Agreed, that many articles here are indeed based on press releases, though I expect (I hope not unreasonably) those press releases to be at least looked at and vetted for technical rigor and not just passed along as fact.
Also agreed, that encouraging innovation and inquistiveness is a Good Thing. Having one's expectations raised by overenthusiastic and uncritical PR is, however, a waste of valuable engineering time.
We'll just have to disagree on whether this is "good article."
AJ2X - I'm not getting you wrong at all. I definitely get what you're saying. It's unfortunate that you've labeled my post a "shill comment". I prefer positive and respectful.
I stand by my comment that the article is a good one. What Charles wrote is sound. Many articles here are based on press releases. Each also gives a little more information to provide a bigger picture and encourage inquisitiveness. That's a good thing.
Yes, surgeries are pretty much entirely wired. Hospitals are conservative entities, and adopt new technology like wireless slowly and carefully -- intereference between devices can mean life or death. Video particularly is mostly copper based, since any loss of resolution (there's that word again) or time delay between a surgeon's movements and the picture on the monitor is unacceptable, both of which can occur with wireless video as it usually is implemented today.
Additionally, many (most?) video systems in ORs are on mobile carts, completely independent of any servers or permanently-installed monitors. A camera, light source, recorder/printer and monitor all reside together in a cart to be moved rapidly from OR to OR as needed. A single power cable is plugged in, and it's ready to use. A second, coax video, cable could extend to a built-in video system if wider viewing or monitoring is required. Very little compelling need for wireless links.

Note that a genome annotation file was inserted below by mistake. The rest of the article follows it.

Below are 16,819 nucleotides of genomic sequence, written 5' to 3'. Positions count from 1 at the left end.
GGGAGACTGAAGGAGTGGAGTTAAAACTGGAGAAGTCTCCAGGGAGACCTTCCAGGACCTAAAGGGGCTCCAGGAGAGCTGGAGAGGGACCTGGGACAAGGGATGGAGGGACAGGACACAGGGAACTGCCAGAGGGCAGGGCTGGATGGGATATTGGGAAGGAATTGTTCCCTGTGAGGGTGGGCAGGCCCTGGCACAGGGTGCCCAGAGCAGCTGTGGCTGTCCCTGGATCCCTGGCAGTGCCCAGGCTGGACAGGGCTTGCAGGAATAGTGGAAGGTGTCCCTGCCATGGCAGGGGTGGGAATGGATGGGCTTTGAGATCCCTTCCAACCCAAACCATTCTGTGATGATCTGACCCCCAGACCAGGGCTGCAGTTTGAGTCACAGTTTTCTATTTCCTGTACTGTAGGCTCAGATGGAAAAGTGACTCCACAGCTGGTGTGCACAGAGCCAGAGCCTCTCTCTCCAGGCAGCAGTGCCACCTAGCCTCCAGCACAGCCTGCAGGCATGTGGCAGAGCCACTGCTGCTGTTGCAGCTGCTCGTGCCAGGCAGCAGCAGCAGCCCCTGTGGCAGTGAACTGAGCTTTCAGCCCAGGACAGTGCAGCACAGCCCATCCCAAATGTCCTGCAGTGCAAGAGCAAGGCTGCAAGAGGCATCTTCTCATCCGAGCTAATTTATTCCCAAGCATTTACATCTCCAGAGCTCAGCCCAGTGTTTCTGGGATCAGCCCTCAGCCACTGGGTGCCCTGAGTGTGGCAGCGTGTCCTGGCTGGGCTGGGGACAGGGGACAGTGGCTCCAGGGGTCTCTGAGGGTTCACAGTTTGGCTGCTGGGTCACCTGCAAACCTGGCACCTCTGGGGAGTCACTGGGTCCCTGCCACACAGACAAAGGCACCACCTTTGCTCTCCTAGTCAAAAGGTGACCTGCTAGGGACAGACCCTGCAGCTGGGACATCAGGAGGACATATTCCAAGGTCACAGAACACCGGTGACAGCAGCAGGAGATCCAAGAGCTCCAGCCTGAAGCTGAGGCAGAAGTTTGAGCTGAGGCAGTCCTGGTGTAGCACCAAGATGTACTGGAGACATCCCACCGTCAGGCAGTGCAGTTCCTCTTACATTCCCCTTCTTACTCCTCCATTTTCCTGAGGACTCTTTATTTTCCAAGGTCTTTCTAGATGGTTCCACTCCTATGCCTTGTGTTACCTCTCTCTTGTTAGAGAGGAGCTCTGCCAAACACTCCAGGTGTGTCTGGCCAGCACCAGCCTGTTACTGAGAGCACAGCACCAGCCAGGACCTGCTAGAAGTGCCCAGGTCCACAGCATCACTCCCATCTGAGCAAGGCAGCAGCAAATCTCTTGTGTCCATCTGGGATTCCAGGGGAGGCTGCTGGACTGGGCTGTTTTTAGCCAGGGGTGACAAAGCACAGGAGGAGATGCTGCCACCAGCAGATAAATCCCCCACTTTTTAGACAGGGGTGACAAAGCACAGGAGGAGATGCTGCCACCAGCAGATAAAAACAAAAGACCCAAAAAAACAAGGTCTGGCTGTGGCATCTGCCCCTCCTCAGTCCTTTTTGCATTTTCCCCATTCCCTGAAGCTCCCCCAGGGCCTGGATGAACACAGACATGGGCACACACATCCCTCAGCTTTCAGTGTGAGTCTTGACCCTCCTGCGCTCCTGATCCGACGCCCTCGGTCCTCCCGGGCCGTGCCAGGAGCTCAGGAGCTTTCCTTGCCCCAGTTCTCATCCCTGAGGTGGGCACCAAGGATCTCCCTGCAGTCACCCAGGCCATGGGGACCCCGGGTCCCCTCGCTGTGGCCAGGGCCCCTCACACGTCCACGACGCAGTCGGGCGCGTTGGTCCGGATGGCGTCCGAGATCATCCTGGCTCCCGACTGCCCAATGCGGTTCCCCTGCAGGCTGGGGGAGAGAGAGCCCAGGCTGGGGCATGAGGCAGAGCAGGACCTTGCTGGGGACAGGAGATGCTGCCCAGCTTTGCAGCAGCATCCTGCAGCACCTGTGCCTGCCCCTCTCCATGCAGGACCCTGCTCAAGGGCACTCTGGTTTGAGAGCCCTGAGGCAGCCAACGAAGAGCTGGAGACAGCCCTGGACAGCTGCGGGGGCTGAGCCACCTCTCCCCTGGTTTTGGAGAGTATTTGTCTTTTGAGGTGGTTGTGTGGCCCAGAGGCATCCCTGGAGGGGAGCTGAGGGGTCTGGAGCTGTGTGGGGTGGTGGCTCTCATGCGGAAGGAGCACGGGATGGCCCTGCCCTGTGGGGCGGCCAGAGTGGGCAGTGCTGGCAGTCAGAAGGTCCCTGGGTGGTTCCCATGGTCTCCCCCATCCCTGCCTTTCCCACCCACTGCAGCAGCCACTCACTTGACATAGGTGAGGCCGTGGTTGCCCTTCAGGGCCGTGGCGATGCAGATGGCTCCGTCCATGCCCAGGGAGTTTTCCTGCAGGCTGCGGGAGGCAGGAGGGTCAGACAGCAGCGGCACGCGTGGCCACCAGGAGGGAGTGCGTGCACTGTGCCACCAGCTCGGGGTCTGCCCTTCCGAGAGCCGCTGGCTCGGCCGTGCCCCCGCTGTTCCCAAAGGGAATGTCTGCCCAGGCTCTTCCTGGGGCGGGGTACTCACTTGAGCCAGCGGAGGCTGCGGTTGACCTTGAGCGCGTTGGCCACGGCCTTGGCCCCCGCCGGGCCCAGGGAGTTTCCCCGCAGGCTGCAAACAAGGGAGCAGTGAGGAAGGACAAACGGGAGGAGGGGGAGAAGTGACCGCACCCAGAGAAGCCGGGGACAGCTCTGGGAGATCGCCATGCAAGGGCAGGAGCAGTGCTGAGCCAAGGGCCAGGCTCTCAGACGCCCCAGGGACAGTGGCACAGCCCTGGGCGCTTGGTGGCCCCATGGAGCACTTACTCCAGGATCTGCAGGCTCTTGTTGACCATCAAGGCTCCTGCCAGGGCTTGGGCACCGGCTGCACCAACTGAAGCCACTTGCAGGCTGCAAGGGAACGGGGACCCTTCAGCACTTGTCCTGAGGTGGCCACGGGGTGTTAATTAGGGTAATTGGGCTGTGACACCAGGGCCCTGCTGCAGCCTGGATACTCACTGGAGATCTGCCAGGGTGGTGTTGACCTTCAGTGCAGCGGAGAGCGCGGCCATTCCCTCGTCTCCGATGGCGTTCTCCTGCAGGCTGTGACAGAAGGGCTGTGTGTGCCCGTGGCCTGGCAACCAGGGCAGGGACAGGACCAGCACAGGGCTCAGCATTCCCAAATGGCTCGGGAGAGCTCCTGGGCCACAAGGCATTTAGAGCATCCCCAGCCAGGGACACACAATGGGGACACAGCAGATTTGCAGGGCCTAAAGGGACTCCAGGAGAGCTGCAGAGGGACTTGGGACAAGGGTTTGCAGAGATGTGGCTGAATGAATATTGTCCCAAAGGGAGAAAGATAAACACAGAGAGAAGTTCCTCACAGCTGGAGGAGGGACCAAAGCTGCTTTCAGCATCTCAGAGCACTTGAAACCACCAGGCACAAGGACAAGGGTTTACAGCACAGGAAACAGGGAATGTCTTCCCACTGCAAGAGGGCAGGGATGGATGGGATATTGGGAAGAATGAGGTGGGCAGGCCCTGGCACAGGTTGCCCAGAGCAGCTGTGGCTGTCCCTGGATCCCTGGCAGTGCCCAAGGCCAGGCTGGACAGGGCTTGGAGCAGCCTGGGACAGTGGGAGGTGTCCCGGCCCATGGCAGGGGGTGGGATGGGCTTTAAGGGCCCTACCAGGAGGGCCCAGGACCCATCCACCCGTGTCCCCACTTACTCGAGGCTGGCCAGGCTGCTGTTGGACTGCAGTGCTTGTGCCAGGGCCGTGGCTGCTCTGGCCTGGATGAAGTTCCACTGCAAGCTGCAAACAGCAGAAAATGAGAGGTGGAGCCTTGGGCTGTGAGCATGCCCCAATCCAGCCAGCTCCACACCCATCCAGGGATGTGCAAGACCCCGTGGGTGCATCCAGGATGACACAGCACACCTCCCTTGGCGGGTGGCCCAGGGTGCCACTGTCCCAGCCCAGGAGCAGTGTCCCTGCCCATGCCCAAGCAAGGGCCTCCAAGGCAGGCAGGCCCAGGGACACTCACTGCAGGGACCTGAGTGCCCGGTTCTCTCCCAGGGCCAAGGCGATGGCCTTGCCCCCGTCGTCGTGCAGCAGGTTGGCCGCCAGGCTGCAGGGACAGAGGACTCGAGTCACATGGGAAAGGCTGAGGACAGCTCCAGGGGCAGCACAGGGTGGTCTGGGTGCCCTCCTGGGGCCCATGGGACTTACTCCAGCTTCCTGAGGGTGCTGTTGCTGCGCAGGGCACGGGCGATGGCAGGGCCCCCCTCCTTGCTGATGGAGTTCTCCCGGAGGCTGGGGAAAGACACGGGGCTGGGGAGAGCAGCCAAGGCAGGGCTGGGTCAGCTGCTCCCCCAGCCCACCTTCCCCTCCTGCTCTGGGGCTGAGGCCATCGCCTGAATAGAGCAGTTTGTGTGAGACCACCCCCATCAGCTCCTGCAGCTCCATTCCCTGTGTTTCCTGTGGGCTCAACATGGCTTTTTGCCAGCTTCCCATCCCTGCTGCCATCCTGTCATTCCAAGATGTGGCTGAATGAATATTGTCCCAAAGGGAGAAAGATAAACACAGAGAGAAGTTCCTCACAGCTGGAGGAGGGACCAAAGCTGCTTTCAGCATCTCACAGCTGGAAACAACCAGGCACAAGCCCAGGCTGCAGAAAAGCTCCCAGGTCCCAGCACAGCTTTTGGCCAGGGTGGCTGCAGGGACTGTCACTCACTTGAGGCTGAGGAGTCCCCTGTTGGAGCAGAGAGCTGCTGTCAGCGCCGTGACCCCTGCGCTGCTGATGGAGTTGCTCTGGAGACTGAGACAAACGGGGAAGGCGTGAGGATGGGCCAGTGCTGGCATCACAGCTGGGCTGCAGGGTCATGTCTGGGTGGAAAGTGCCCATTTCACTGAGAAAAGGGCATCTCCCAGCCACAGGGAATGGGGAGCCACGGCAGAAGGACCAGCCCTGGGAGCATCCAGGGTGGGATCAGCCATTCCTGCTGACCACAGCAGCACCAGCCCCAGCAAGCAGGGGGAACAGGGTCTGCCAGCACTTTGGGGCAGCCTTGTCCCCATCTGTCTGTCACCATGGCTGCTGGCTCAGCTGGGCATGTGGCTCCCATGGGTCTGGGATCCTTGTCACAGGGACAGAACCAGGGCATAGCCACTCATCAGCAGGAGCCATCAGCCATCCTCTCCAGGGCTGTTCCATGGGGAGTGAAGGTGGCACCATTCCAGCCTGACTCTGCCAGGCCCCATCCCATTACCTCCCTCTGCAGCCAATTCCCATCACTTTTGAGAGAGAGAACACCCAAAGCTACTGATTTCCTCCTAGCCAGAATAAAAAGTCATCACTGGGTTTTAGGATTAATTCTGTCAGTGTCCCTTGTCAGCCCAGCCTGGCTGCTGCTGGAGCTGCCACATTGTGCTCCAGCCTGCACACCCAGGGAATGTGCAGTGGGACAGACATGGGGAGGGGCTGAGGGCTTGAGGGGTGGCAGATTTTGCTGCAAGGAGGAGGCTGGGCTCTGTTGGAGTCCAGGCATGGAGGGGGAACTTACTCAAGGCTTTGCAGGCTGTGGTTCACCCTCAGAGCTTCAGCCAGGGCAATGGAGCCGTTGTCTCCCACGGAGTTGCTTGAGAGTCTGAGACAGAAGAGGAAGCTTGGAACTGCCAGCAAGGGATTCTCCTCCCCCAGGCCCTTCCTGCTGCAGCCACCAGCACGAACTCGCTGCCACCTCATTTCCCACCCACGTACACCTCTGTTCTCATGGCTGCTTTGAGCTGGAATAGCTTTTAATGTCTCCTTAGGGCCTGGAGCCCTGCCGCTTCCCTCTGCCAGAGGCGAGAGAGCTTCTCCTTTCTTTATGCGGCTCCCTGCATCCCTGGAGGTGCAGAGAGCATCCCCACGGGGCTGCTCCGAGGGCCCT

I did note the "if" in your statement, which is a throwaway word here to emphasize the statement about "exponentially better picture". Nowhere in the article is "exponentially" used, so it looked to me like you were trying to claim even more amazing things for this product. It looked like a shill comment to me, which I don't think was your intention.
Don't get me wrong -- this irtem from Omron is no doubt a useful device, and I can see places where it might be productively used. But the claim that "Digital signals typically travelled over copper-based cables, and resolution was lost in the process" is just not accurate. Technically inaccurate statements and publicity flack do not make a "good article."
NadineJ -- This device, inserted in a digital video transmission system, cannot deliver any improvement in video resolution. The resolution is set by the camera -- anything added to it can only degrade the resolution or at best maintain it.
Long distance digital video transmission by optical fibers (and other means) is pretty well-established and successful, and has and will work well for telesurgery and robotics.
dbarto; You are correct about HDMI having signal-quality degradation over distance in wire, as all signals do without repeaters or equalizers of some sort. Optical transmission is better at that sort of thing, though it needs repeaters also. But the claims for this optical device were about resolution improvements, and it cannot deliver that.
Incidentally, HDMI is not common in laparoscopic camera-aided surgery -- it's mostly HD-SDI in the US and DVI-D in Europe. And the explosive-gas argument is a non-issue: ORs have long been full of electronic equipment operating at much higher voltages and powers than are present in any video transmission method.
Truchard will be presented the award at the 2014 Golden Mousetrap Awards ceremony during the co-located events Pacific Design & Manufacturing, MD&M West, WestPack, PLASTEC West, Electronics West, ATX West, and AeroCon.
In a bid to boost the viability of lithium-based electric car batteries, a team at Lawrence Berkeley National Laboratory has developed a chemistry that could possibly double an EV’s driving range while cutting its battery cost in half.
For industrial control applications, or even a simple assembly line, that machine can go almost 24/7 without a break. But what happens when the task is a little more complex? That’s where the “smart” machine would come in. The smart machine is one that has some simple (or complex in some cases) processing capability to be able to adapt to changing conditions. Such machines are suited for a host of applications, including automotive, aerospace, defense, medical, computers and electronics, telecommunications, consumer goods, and so on. This discussion will examine what’s possible with smart machines, and what tradeoffs need to be made to implement such a solution.